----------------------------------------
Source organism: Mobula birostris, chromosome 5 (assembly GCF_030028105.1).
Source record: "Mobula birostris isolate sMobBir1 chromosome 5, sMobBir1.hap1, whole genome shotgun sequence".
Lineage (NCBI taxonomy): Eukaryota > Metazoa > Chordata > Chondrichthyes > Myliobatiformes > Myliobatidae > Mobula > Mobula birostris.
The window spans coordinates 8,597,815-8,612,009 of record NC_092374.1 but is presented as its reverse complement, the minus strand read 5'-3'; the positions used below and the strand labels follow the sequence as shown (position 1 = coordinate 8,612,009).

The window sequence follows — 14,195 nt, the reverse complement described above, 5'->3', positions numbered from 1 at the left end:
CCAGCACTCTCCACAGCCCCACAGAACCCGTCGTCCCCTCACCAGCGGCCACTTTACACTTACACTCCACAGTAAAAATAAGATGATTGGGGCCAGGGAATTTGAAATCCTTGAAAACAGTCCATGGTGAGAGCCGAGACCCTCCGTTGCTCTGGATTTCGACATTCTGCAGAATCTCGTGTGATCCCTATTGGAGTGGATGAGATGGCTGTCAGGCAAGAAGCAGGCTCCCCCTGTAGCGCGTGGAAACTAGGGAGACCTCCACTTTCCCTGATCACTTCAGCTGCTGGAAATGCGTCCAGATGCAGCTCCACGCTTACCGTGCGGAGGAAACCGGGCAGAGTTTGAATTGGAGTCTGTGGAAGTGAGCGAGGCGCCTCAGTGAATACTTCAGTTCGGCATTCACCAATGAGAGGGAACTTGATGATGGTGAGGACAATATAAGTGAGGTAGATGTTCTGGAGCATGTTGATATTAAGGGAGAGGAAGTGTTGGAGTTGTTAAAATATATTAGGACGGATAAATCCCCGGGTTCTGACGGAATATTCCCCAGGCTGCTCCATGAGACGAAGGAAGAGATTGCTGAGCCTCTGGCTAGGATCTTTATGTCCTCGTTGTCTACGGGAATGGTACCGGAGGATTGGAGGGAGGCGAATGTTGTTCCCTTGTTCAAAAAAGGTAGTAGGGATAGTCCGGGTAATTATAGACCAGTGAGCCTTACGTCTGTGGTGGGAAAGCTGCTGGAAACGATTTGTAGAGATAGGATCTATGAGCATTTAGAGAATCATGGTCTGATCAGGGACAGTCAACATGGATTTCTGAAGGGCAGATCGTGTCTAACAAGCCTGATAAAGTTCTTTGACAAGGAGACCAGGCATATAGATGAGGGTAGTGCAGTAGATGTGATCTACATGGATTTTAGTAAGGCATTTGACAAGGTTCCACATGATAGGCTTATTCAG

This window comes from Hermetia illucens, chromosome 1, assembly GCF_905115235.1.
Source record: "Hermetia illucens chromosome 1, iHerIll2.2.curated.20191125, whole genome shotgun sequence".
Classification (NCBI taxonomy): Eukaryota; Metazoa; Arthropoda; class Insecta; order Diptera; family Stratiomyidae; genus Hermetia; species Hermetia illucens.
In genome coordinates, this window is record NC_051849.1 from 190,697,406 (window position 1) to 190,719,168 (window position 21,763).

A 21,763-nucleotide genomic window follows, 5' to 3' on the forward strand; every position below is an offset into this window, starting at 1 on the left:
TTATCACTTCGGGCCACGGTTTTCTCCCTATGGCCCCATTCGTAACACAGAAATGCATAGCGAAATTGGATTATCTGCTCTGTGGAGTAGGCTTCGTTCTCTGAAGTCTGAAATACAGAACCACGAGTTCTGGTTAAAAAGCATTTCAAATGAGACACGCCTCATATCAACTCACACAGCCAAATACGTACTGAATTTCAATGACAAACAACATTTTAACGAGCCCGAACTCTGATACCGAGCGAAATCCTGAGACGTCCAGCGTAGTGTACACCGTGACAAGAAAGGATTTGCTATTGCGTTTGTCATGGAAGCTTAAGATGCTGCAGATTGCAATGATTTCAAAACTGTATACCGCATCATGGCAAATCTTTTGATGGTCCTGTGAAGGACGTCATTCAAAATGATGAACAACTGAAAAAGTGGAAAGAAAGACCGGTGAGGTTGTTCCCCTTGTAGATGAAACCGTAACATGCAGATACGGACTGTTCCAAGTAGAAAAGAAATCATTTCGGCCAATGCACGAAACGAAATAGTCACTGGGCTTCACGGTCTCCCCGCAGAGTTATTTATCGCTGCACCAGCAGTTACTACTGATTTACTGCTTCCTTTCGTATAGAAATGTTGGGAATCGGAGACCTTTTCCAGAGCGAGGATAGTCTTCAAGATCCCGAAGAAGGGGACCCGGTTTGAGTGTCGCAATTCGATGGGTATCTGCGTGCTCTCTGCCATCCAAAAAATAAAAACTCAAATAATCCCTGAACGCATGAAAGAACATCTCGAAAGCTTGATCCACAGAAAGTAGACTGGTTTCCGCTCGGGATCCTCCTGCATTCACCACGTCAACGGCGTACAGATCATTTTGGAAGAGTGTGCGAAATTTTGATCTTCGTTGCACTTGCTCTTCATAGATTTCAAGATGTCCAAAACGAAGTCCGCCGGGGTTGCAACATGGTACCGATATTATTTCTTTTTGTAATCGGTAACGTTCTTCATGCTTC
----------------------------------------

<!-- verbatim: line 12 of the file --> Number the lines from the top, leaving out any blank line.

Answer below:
TTATCACTTCGGGCCACGGTTTTCTCCCTATGGCCCCATTCGTAACACAGAAATGCATAGCGAAATTGGATTATCTGCTCTGTGGAGTAGGCTTCGTTCTCTGAAGTCTGAAATACAGAACCACGAGTTCTGGTTAAAAAGCATTTCAAATGAGACACGCCTCATATCAACTCACACAGCCAAATACGTACTGAATTTCAATGACAAACAACATTTTAACGAGCCCGAACTCTGATACCGAGCGAAATCCTGAGACGTCCAGCGTAGTGTACACCGTGACAAGAAAGGATTTGCTATTGCGTTTGTCATGGAAGCTTAAGATGCTGCAGATTGCAATGATTTCAAAACTGTATACCGCATCATGGCAAATCTTTTGATGGTCCTGTGAAGGACGTCATTCAAAATGATGAACAACTGAAAAAGTGGAAAGAAAGACCGGTGAGGTTGTTCCCCTTGTAGATGAAACCGTAACATGCAGATACGGACTGTTCCAAGTAGAAAAGAAATCATTTCGGCCAATGCACGAAACGAAATAGTCACTGGGCTTCACGGTCTCCCCGCAGAGTTATTTATCGCTGCACCAGCAGTTACTACTGATTTACTGCTTCCTTTCGTATAGAAATGTTGGGAATCGGAGACCTTTTCCAGAGCGAGGATAGTCTTCAAGATCCCGAAGAAGGGGACCCGGTTTGAGTGTCGCAATTCGATGGGTATCTGCGTGCTCTCTGCCATCCAAAAAATAAAAACTCAAATAATCCCTGAACGCATGAAAGAACATCTCGAAAGCTTGATCCACAGAAAGTAGACTGGTTTCCGCTCGGGATCCTCCTGCATTCACCACGTCAACGGCGTACAGATCATTTTGGAAGAGTGTGCGAAATTTTGATCTTCGTTGCACTTGCTCTTCATAGATTTCAAGATGTCCAAAACGAAGTCCGCCGGGGTTGCAACATGGTACCGATATTATTTCTTTTTGTAATCGGTAACGTTCTTCATGCTTC